Edna Ferber published her novel Show Boat in 1926. Universal Studios soon bought the rights to the story, hoping to make a silent movie out of it. However, before they could finish, The Jazz Singer premiered, ushering in the era of sound in the movies. And of course there was also Ziegfeld’s successful production of the stage musical with music by Jerome Kern and Oscar Hammerstein II. Universal tried to buy the rights to the score from the musical, but by that time, enough of the movie had been done that it was too late for them to do much more than add a few of the songs to an otherwise silent movie. However, after a few years and more financial success for the studio through their horror films, they were able to try to do it again as a more full-blown musical. And, in their favor, they were able to put together a cast that consisted of cast members from the Broadway show’s original run as well as other revivals and touring shows, plus bring back the composers for a few new songs and rewrites. The results were big, with the 1936 version becoming the most highly regarded film version of the tale.

I am at this point more or less coming off my first full viewing of this movie, after having seen the later 1951 MGM musical many times over the years (but I’ll worry about comparing the two another day). With this movie, I can’t help but admit to having enjoyed it very much! Sure, the movie does have its issues, with Irene Dunne wearing blackface for one song on the show boat, not to mention the portrayals of most of the black characters being a little too stereotypical. In spite of all that, though, I can’t help but enjoy it! The movie overall is wonderful with bits of comedy here and there (especially when Charles Winninger’s Captain Andy tries to show the audience what would have happened had the show not been interrupted by an audience member who forgot they were watching a show and threatened the show’s “villain”). And the music is wonderful, too! Hearing Paul Robeson’s version of “Ol’ Man River” was very much a treat to watch and listen to! All the performances work well for me, and I can’t deny the film’s ending certainly tugs on your heartstrings (at least it does mine)! So I would DEFINITELY recommend trying this one!

This movie is available on Blu-ray and DVD from Criterion Collection. This release features a brand-new 4K restoration of the movie, and it looks absolutely fantastic! I can’t recommend it enough! At the moment, I’d certainly put in for this being one of the best looking releases of the year (obviously, that can change, but I admit I like it just the same)! This release also features some footage from the 1929 version, with some of the sound segments as well as about twenty minutes worth of the silent movie (even if it appears to be standard definition), plus two radio shows featuring some of the cast, as well as a few other featurettes on the director and actor Paul Robeson. Overall, a release worth recommending!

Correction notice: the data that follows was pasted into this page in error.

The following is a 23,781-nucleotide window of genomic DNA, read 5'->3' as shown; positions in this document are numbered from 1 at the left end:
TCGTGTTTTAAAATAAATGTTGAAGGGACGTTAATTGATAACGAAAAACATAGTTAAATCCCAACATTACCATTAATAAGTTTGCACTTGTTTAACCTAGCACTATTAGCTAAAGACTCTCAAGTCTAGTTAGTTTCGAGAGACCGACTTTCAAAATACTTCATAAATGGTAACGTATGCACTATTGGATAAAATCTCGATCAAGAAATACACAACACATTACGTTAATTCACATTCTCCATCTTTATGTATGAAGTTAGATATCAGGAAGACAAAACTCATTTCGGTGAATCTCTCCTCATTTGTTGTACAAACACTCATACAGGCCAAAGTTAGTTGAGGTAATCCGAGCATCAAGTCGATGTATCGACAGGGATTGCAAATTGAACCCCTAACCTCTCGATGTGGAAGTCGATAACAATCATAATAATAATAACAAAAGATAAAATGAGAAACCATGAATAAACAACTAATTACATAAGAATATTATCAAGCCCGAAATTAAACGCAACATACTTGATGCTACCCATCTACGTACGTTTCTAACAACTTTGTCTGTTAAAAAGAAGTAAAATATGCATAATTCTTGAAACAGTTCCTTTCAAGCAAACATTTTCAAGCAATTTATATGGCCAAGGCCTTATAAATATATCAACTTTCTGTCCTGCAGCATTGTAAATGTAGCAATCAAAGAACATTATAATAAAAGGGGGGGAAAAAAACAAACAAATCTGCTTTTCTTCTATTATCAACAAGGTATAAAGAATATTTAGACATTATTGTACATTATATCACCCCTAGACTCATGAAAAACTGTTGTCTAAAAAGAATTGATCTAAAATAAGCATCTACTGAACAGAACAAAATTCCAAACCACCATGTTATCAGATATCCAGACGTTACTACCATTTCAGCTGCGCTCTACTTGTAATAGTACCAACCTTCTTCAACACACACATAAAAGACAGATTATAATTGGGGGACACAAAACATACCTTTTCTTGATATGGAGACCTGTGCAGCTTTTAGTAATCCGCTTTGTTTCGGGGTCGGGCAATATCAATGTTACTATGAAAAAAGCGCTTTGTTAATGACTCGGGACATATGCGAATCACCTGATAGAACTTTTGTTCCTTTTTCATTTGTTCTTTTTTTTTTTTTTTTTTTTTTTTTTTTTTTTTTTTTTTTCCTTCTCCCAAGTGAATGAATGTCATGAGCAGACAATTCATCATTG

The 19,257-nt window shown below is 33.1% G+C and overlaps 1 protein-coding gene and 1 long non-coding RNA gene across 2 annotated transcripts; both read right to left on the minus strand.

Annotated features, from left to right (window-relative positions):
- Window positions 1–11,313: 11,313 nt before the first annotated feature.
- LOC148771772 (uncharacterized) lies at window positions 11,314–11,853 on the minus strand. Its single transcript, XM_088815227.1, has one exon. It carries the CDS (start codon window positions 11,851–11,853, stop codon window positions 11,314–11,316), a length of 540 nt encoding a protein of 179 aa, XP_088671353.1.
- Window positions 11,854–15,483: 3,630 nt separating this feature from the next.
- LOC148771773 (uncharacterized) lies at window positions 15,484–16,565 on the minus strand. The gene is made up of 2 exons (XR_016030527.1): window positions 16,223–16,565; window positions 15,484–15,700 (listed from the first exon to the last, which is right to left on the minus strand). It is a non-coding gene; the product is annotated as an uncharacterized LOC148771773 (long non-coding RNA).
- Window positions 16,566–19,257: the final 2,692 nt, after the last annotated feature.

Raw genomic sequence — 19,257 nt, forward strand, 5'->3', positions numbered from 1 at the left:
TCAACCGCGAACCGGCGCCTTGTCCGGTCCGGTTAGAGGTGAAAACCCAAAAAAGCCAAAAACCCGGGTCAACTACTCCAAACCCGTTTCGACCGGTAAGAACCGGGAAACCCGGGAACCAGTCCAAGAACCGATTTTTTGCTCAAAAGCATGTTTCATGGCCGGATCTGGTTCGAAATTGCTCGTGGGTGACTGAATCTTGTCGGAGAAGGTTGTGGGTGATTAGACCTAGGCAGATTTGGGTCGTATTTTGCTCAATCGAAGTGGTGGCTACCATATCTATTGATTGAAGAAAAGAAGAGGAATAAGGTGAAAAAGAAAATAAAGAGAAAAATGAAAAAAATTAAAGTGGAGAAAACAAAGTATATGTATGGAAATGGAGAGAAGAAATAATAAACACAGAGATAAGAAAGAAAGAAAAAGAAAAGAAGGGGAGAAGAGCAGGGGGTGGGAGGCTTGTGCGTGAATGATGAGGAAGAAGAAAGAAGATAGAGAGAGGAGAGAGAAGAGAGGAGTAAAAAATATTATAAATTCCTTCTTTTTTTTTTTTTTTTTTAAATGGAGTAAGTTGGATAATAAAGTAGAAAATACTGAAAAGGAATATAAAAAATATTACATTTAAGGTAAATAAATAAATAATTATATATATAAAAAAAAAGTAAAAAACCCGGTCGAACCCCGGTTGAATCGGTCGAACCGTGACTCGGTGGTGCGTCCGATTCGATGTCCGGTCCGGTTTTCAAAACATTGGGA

Film Length: 1 hour, 54 minutes

My Rating: 10/10

Audience Rating:

*ranked #2 in Top 10 Disc Releases Of 2020

**ranked #4 in Top 10 Movies Watched In 2020

List Of Actor/Actress Filmographies/Collections

Stingaree (1934) – Irene Dunne – The Awful Truth (1937)

Rose-Marie (1936) – Allan Jones – One Night In The Tropics (1940)

Charles Winninger – Three Smart Girls Grow Up (1939)

Thoughts From The Music(al) Man (2018) on… Little Nellie Kelly (1940)

“My mother thanks you. My father thanks you. My sister thanks you. And I thank you.” -George M. Cohan (James Cagney, Yankee Doodle Dandy)

No, I’m not doing Yankee Doodle Dandy at this time, but it’s still worth thinking of George M. Cohan, since the movie I am discussing, is the 1940 musical Little Nellie Kelly, which is based on one of the shows he originally wrote (and for those eagle-eyed enough to spot it, is briefly mentioned during one montage in Yankee Doodle Dandy). The movie stars Judy Garland (as both a mother and her daughter), George Murphy, and Charles Winninger.

The movie starts in Ireland, with Nellie (Judy) becoming engaged to Jerry Kelly (George Murphy), much to the objections of her stubborn non-working father, Michael Noonan (Charles Winninger). They all immigrate to America, and study to become citizens, with Jerry planning to become a policeman. Nellie becomes pregnant, and gives birth after Jerry becomes an officer. Apparently, the birth had some complications, and Nellie dies. Between the feuding Jerry and his father-in-law, they raise Little Nellie (Judy again) together. The question remains, will Michael ever learn to work and learn to get along with Jerry?

As I mentioned, this movie was based on the 1922 Broadway show written by George M. Cohan. How much of the show made it into the movie, I don’t know, beyond about two songs. While much of the music can be fun, the real treat is hearing Judy do “Singin’ in the Rain” her way! I can see why Gene Kelly’s version remains so popular, but I actually prefer hearing Judy swinging it her way! The song was not written for this movie or the original show (and had been introduced in the movies nearly a decade earlier).

The rest of the movie is still fun, and it’s such a delight to watch Judy in her first grownup role as Nellie (and we certainly get to see her put her dramatic abilities to use in the hospital). For her alone, this movie is worth it!

The movie is available on DVD from Warner Archive Collection.

Film Length: 1 hour, 40 minutes

My Rating: 10/10

*ranked #11 in Top 11 Movies Watched in 2018

List Of Actor/Actress Filmographies/Collections

Strike Up The Band (1940) – Judy Garland – For Me And My Gal (1942)

Broadway Melody Of 1940 (1940) – George Murphy – Tom, Dick And Harry (1941)

Three Smart Girls Grow Up (1939) – Charles Winninger – Something In The Wind (1947)

As an Amazon Affiliate, this site gets a small percentage for every purchase made upon using one of the Amazon links, even if it’s not the movie I linked to (and it’s at no extra cost to you). If you like what I’m doing with the blog, please consider using them so that I can continue to do more!